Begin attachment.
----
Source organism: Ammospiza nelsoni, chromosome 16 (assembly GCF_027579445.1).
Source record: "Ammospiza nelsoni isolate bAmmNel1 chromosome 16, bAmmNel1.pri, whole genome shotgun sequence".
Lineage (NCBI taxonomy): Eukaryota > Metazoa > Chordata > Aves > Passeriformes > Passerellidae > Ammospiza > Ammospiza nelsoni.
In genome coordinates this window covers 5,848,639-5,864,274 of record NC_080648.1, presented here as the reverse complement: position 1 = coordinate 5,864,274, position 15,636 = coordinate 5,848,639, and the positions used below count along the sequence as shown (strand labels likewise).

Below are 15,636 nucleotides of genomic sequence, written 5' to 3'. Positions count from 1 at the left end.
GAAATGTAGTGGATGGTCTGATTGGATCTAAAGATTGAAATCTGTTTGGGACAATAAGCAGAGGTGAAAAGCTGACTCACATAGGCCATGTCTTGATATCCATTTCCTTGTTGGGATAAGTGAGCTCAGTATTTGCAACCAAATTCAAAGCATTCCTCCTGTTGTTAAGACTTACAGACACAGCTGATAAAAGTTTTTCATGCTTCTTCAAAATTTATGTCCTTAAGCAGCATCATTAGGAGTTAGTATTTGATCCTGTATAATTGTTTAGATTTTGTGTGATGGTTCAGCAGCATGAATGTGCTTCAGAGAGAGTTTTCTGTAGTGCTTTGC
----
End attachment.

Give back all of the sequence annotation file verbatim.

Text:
Source organism: Ammospiza nelsoni, chromosome 16 (assembly GCF_027579445.1).
Source record: "Ammospiza nelsoni isolate bAmmNel1 chromosome 16, bAmmNel1.pri, whole genome shotgun sequence".
Lineage (NCBI taxonomy): Eukaryota > Metazoa > Chordata > Aves > Passeriformes > Passerellidae > Ammospiza > Ammospiza nelsoni.
In genome coordinates this window covers 5,848,639-5,864,274 of record NC_080648.1, presented here as the reverse complement: position 1 = coordinate 5,864,274, position 15,636 = coordinate 5,848,639, and the positions used below count along the sequence as shown (strand labels likewise).

Below are 15,636 nucleotides of genomic sequence, written 5' to 3'. Positions count from 1 at the left end.
GAAATGTAGTGGATGGTCTGATTGGATCTAAAGATTGAAATCTGTTTGGGACAATAAGCAGAGGTGAAAAGCTGACTCACATAGGCCATGTCTTGATATCCATTTCCTTGTTGGGATAAGTGAGCTCAGTATTTGCAACCAAATTCAAAGCATTCCTCCTGTTGTTAAGACTTACAGACACAGCTGATAAAAGTTTTTCATGCTTCTTCAAAATTTATGTCCTTAAGCAGCATCATTAGGAGTTAGTATTTGATCCTGTATAATTGTTTAGATTTTGTGTGATGGTTCAGCAGCATGAATGTGCTTCAGAGAGAGTTTTCTGTAGTGCTTTGC